Radioactive dust from Japan N-plant found in Hong Kong
Radioactive dust is believed to have blown to Hong Kong with a westerly wind.
Hong Kong: Radioactive dust believed to be from a crippled nuclear power plant in Japan has been detected nearly 3,000 kilometres away in Hong Kong, officials said Wednesday.
The amounts detected were so miniscule it would take up to 2,500 years of continued exposure to have any perceptible effect on human health, an official from the Hong Kong Observatory said.
The radioactive dust, believed to have blown in on a westerly wind, was the first detected in Hong Kong since the March 11 earthquake and tsunami, which damaged the plant in Fukushima and matches similar readings on the east coast of China in recent days.
"It would take 800 to 2,500 years of continued exposure to the detected levels in order to receive the radiation dosage equal to one X-ray," a government spokesman said.
Hong Kong`s 600 Japanese restaurants have lost an estimated 20 percent of business since the March 11 disaster because of fears over radiation contamination, the South China Morning Post said Wednesday.
France, US offer help as Japan’s N-crisis deepens
France and the United States will help Japan in its battle to contain radiation from a crippled nuclear complex where plutonium finds have raised public alarm over the world`s worst atomic crisis since Chernobyl in 1986.
The high-stakes operation at the Fukushima plant has added to Japan`s humanitarian disaster, with 27,500 people dead or missing from a March 11 earthquake and tsunami.
New readings showed a spike in radioactive iodine in the sea off the plant to 3,355 times the legal limit, the state nuclear safety agency said on Wednesday, although it played down the impact, saying people had left the area and fishing had stopped.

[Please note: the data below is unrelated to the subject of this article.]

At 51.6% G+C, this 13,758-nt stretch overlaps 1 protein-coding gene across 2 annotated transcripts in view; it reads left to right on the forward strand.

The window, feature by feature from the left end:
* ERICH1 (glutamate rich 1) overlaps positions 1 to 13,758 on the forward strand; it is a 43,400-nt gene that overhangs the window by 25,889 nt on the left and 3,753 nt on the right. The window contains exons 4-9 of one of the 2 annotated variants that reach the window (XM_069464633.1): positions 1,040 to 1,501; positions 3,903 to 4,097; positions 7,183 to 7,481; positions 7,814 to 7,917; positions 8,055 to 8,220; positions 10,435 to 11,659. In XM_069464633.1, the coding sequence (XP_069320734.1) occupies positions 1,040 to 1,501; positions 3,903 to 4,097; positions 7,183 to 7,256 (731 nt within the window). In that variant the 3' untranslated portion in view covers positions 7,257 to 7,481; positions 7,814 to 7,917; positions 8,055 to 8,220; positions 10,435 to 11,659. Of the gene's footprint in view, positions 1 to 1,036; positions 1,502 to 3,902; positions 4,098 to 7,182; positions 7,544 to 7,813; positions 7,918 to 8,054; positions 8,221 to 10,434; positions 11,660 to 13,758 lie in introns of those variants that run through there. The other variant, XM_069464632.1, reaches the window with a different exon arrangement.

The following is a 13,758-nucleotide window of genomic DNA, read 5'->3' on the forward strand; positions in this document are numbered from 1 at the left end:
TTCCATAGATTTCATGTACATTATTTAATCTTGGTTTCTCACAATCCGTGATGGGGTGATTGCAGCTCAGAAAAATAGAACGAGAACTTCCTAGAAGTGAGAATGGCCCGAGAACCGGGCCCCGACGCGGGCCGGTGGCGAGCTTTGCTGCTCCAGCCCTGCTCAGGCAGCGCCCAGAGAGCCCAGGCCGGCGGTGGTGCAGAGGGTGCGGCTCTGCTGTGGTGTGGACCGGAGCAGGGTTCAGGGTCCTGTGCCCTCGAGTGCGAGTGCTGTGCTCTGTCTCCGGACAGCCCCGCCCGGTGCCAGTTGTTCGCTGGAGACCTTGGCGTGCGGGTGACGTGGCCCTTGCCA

French President Nicolas Sarkozy, who chairs the G20 and G8 blocs of nations, plans to visit Tokyo on Thursday. He will be the first foreign leader in Japan since the disaster.
In further support, France flew in two experts from its state-owned nuclear reactor maker Areva and its CEA nuclear research body to assist Japan`s heavily criticized plant operator Tokyo Electric Power Co (TEPCO).
A global leader in the industry, France produces about 75 percent of its power from reactors so it has a strong interest in helping Japan get through the Fukushima disaster.
The United States is also weighing in to send some radiation-detecting robots to Japan to help explore the reactor cores and spent fuel pools, the Energy Department said.
Not enough safeguards to protect nuke plant: Japan
Meanwhile, Japan`s government has admitted that its safeguards were insufficient to protect a nuclear plant against the earthquake and tsunami that crippled the facility and caused it to spew radiation, and vowed to overhaul safety standards.
The struggle to contain radiation at the Fukushima Dai-ichi complex has unfolded with near-constant missteps — the latest involving three workers drenched with water feared to be contaminated.
Safety officials said Wednesday that the three were fine and did not register high radiation levels, but the incident fed criticism of the utility that owns the plant as well as scrutiny of Japan`s preparedness for nuclear crises.
The March 11 tsunami that slammed into Japan`s northeast, wiping out towns and killing thousands of people, knocked out power and backup systems at the coastal nuclear power plant.
More than 11,000 bodies have been recovered, but officials say the final death toll is expected to exceed 18,000. Hundreds of thousands of people remain homeless, their homes and livelihoods destroyed. Damage could amount to $310 billion — the most expensive natural disaster on record.
"Our preparedness was not sufficient," Chief Cabinet secretary Yukio Edano told reporters Tuesday. "When the current crisis is over, we must examine the accident closely and thoroughly review" the safety standards.
A recent investigation found that Tokyo Electric Power Co. officials had dismissed scientific evidence and geological history that indicated that a massive earthquake — and subsequent tsunami — was far more likely than they believed.
That left the complex with nowhere near enough protection against the tsunami.
The mission to stabilize the power plant has been fraught with setbacks, as emergency crews have dealt with fires, explosions and radiation scares in the frantic bid to prevent a complete meltdown.
The plant has been leaking radiation that has made its way into vegetables, raw milk and tap water as far away as Tokyo. Residents within 12 miles (20 kilometers) of the plant have been ordered to leave and some nations have banned the imports of food products from the Fukushima region.
With PTI Inputs